The biggest obstacle, however, may be Europe itself. Kempe writes: "The French particularly but also others would prefer that NATO freeze its membership and let them bring these countries security through the back door of EU enlargement." The author quotes one (unnamed) U.S. official as saying: "[Europe] would like to trap NATO in amber."


In a comment published yesterday in the Frankfurter Allgemeine Zeitung, Klaus-Dieter Frankenberger criticizes Germany's reluctance to take a clear stance on missile defense, writing that the indecisive performance by German Foreign Minister Joschka Fischer in Washington will leave the U.S. administration with "an opinion of a Germany so unsure of its own interests, perspectives and duties in security policy that it prefers to remain completely uncommitted."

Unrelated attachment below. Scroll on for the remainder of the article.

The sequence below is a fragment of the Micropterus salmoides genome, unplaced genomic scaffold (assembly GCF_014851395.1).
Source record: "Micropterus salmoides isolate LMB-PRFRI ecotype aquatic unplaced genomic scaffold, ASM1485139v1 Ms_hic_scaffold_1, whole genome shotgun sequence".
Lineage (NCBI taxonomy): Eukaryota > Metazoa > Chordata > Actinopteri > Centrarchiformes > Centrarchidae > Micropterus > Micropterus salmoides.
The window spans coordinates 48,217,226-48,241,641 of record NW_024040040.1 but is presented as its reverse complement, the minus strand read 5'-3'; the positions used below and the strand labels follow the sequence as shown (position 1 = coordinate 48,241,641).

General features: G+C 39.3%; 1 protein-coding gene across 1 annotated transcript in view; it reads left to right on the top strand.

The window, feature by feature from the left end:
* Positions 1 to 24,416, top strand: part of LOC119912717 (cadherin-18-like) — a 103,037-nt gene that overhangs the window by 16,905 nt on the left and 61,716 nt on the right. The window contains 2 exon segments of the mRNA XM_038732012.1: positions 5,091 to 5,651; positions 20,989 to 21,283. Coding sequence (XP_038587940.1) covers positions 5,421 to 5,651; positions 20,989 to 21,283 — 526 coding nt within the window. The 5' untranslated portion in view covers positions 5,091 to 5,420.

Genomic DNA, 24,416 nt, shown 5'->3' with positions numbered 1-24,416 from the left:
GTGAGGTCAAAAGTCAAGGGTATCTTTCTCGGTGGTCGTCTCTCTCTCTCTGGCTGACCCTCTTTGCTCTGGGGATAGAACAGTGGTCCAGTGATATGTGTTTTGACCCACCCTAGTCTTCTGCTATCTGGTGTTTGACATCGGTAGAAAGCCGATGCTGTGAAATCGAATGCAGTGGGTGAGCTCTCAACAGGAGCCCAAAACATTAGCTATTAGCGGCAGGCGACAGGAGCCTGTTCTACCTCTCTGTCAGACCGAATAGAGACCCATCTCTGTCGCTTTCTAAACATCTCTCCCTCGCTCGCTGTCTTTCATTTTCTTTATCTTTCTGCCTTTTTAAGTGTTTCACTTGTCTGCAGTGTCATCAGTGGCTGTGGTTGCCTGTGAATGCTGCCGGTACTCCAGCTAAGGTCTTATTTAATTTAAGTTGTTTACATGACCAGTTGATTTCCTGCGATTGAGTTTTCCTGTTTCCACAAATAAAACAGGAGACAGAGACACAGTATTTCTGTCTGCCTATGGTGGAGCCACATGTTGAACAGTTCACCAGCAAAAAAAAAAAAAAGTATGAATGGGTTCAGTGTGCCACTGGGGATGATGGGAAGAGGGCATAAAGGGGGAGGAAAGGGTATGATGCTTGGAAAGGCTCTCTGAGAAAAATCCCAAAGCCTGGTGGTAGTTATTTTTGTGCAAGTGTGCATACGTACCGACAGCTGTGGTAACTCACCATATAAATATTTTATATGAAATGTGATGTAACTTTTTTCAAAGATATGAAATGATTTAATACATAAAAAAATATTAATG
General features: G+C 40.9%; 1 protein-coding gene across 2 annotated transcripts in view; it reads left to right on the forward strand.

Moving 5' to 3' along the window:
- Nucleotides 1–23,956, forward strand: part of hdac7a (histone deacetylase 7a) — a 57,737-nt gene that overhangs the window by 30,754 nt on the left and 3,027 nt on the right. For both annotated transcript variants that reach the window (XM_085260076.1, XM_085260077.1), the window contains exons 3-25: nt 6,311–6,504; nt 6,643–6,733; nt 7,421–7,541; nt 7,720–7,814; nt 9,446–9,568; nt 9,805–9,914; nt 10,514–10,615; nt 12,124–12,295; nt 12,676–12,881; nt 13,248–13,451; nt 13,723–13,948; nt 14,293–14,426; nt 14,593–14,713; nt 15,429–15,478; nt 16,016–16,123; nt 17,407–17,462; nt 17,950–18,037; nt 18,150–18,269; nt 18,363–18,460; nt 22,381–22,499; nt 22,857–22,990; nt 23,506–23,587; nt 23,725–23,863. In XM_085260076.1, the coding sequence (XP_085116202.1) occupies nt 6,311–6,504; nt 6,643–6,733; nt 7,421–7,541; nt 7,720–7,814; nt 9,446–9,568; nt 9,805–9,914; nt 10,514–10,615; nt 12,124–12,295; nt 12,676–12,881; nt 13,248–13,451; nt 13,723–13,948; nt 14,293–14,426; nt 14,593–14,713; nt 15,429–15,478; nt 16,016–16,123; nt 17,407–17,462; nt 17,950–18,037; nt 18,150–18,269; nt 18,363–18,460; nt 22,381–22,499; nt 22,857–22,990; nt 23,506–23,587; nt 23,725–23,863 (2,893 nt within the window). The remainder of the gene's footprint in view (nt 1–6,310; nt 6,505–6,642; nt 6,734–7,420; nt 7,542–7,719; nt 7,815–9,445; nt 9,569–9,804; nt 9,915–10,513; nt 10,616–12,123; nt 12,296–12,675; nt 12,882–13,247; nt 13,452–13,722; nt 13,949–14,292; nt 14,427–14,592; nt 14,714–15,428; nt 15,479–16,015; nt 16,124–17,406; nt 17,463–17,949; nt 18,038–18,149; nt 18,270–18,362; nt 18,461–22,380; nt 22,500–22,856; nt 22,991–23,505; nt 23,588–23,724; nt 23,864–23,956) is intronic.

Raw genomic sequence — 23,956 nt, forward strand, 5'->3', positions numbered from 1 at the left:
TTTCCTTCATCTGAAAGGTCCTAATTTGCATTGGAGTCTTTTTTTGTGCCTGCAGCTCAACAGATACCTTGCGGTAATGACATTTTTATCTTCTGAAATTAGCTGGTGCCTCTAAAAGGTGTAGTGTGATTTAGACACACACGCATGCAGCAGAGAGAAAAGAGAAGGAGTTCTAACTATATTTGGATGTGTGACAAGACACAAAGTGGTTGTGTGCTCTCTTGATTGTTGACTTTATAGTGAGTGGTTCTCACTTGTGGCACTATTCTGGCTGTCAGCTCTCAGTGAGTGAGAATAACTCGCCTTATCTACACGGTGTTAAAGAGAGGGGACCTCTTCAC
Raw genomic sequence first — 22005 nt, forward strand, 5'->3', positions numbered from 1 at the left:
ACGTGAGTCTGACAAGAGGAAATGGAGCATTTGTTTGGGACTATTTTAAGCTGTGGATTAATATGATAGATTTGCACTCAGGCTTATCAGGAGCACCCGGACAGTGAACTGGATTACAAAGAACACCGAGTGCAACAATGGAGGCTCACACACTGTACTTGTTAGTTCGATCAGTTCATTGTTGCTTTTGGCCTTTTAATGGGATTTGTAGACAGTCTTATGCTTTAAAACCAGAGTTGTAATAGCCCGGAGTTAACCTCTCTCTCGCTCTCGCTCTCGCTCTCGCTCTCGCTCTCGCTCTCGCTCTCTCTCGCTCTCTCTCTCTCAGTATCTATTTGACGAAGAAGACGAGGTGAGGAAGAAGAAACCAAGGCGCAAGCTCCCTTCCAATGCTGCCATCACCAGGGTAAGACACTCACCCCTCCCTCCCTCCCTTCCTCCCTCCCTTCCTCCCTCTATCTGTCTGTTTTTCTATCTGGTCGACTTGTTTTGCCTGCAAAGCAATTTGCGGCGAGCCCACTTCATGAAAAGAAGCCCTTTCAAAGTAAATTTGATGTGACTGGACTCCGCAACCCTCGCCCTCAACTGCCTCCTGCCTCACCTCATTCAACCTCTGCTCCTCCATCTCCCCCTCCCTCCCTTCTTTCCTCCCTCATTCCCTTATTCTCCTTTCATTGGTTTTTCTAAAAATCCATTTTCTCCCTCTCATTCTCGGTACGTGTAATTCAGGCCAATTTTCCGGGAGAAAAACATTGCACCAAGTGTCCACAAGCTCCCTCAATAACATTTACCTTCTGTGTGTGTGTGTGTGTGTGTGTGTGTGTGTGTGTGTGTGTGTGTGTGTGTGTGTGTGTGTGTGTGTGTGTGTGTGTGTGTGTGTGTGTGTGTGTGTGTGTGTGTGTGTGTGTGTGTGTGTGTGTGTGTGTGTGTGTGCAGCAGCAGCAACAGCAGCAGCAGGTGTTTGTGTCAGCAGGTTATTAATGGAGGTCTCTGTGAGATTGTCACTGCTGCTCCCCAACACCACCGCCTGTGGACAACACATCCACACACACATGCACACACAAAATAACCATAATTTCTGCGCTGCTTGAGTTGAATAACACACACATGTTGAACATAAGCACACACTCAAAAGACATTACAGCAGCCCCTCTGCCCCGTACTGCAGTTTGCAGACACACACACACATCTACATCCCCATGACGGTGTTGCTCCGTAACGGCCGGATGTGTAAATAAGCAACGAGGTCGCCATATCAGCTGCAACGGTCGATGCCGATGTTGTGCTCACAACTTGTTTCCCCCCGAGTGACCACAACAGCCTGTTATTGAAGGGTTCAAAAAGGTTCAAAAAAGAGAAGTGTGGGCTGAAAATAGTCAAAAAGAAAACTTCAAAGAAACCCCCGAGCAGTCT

He writes: "The old frontiers are crumbling, as shown by Russia's proposal [that] it and NATO jointly construct a missile defense. Moscow would love to drive a wedge between NATO allies on either side of the Atlantic. But even Russia sees as quite real the threat from weapons of mass destruction wielded by unpredictable [nations]. [Otherwise], Moscow would not ponder its own missile defense program. This means Russia does not consider the [1972] ABM Treaty untouchable, and Berlin will have to take this into account. Indecisiveness must not take the place of facing one's responsibility."